Wednesday, September 4, 2019
Telescope - What or when is "soon"? - Part 2
...Perhaps the TMT’s most dreaded scenario is moving to La Palma and ending up in the same kind of legal and political quagmire that stalled the project in Hawaii. Ben Magec, which has fought tourist developments on the islands since the 1980s, is trying to make that happen. Spokesperson Pablo Batista says the proposed TMT site—which would expand the footprint of the ORM by 5%—is a protected conservation area and includes three archaeological sites with petroglyphs from people who lived there thousands of years ago. He says the group has been meeting with TMT officials since 2016 but the project has chosen a site “that would have the greatest environmental and cultural impact.” Gordon Squires, the TMT’s vice president for external relations, says an archaeologist would be on hand during construction to preserve artifacts.
After IAC applied to expand the ORM site to make room for the TMT in 2017, Ben Magec appealed to the courts, which revoked the proposed expansion because IAC’s application lacked an environmental impact statement. The TMT had already performed an environmental assessment, which was submitted in June along with a new application. The TMT had hoped to apply for a building permit on La Palma in July, but that will now have to wait for the approval of the ORM expansion, which Rebolo expects to be completed this month.
Ben Magec intends to make the process as slow and as painful as possible. “Every administrative step that the TMT tries to take to build on the chosen site … we are going to take to court,” Batista says. “We will spare no effort.” To TMT leaders, the tone is unsettlingly familiar.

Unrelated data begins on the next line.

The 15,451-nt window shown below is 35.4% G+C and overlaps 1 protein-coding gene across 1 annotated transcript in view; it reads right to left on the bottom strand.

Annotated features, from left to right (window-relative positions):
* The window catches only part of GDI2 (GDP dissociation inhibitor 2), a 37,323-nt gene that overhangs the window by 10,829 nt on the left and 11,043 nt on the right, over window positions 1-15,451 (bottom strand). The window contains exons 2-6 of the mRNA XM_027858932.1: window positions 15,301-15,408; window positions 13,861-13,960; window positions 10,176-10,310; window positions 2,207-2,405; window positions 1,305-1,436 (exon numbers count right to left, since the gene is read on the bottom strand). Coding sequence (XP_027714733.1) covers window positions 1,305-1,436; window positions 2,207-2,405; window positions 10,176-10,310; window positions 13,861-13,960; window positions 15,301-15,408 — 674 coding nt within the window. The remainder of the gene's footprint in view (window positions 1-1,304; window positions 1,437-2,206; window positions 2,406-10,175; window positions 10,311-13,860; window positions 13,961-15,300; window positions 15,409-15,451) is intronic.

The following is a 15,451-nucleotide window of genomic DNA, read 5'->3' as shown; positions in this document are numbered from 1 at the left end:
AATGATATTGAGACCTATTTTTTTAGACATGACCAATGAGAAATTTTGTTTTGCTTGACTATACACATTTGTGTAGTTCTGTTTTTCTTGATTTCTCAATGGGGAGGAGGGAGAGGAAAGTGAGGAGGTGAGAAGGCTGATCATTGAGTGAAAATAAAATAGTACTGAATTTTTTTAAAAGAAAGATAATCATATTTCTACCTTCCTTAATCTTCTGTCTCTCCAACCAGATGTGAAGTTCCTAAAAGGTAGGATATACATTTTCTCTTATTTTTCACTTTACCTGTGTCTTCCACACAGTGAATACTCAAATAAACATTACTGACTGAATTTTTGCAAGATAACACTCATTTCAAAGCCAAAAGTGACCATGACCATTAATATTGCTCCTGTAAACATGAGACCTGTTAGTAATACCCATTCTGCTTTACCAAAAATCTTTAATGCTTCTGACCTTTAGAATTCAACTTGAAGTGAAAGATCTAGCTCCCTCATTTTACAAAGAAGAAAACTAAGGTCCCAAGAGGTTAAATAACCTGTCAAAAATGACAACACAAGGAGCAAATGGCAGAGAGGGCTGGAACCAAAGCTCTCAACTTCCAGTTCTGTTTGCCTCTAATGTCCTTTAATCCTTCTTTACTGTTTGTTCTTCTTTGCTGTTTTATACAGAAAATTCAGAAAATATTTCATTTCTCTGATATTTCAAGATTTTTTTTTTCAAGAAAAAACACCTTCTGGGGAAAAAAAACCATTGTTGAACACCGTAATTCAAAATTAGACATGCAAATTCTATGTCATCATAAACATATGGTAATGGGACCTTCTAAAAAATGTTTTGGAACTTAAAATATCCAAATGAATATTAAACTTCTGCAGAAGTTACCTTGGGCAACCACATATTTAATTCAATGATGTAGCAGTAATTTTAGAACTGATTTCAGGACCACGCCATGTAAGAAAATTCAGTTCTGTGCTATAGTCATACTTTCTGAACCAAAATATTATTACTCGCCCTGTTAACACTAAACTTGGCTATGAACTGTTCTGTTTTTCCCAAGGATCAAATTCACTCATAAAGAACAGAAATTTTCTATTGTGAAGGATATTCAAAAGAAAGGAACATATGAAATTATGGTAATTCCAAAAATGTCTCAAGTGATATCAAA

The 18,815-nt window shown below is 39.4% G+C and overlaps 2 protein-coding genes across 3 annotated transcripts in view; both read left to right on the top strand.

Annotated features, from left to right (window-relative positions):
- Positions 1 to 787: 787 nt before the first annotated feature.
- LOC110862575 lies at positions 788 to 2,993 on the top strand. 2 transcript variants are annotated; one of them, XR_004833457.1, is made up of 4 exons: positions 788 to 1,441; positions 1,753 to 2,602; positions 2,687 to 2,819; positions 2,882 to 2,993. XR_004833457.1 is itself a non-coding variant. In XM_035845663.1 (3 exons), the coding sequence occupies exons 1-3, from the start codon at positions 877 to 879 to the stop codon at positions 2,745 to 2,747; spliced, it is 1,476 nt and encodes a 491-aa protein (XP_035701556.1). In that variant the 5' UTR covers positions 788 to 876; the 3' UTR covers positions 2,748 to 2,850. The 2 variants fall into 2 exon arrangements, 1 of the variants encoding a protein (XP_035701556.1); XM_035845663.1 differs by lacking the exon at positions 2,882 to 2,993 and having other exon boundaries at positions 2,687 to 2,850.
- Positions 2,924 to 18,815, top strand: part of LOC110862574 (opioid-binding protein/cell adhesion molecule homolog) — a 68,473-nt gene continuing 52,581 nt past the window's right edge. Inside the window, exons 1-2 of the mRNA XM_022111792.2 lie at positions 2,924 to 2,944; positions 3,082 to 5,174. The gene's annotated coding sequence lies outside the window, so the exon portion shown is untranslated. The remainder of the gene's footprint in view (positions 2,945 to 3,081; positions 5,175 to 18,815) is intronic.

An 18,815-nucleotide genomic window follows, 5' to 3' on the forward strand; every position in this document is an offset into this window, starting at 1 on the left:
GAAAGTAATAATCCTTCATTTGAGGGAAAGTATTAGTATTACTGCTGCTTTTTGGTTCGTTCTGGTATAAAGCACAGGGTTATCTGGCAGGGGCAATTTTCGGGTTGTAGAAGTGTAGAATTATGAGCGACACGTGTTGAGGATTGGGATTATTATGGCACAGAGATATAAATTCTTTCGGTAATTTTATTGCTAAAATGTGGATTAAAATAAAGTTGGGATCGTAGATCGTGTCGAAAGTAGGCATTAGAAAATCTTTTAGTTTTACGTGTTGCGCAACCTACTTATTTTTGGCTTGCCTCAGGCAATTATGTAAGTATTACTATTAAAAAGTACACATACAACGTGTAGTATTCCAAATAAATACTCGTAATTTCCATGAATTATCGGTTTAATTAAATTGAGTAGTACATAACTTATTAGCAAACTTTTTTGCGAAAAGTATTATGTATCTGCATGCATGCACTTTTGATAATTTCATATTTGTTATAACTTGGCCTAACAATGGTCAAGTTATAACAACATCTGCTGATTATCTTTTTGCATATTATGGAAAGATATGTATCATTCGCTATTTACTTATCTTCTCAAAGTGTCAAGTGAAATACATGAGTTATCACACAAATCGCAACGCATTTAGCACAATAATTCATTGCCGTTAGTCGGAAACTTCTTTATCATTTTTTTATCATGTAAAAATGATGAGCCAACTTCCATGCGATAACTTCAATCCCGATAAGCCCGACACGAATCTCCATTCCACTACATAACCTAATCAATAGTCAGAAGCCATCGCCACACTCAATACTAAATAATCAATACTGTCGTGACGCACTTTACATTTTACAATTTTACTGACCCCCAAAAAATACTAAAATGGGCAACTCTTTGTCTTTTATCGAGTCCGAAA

The activists blocking the Mauna Kea Access Road announced today “there has been word” that the state will use Hawaii National Guard troops and out-of-state law enforcement officers in the next 30 days to clear the way for construction of the Thirty Meter Telescope to begin...
In a news release posted on social media this morning, the protesters said they have also been notified that “law enforcement is considering using excessive force by way of chemical dispersants to punish and suppress our people standing in peace and protection of our mauna.” ...
Activists who’ve been blocking construction at the summit of Mauna Kea for the past seven weeks have begun doing some light construction themselves.
They’ve put up an unpermitted wooden building at their base camp.
And the state ― not protesters ― could face hefty fines if the structure isn’t taken down.
Builders say the wooden structure at the Puu Huluhulu side of the protest camp is a library and learning center for the keiki.*
*Editor's Note: The word keiki is Hawaiian for "baby" or "child", literally "the little one."
“They make universities like that, but nothing for the keiki," said Kevin Kahikina, one of the builders.
“It’s kind of a safe spot for the keiki for research, do homework. A quiet place for them out of the town that they have here for them.”
But Hawaii County says it's an unpermitted structure.
Mayor Harry Kim told Hawaii News Now the county doesn’t know who built it so the property owner, the Department of Hawaiian Homelands, is responsible and could be fined more than $1,000 per day...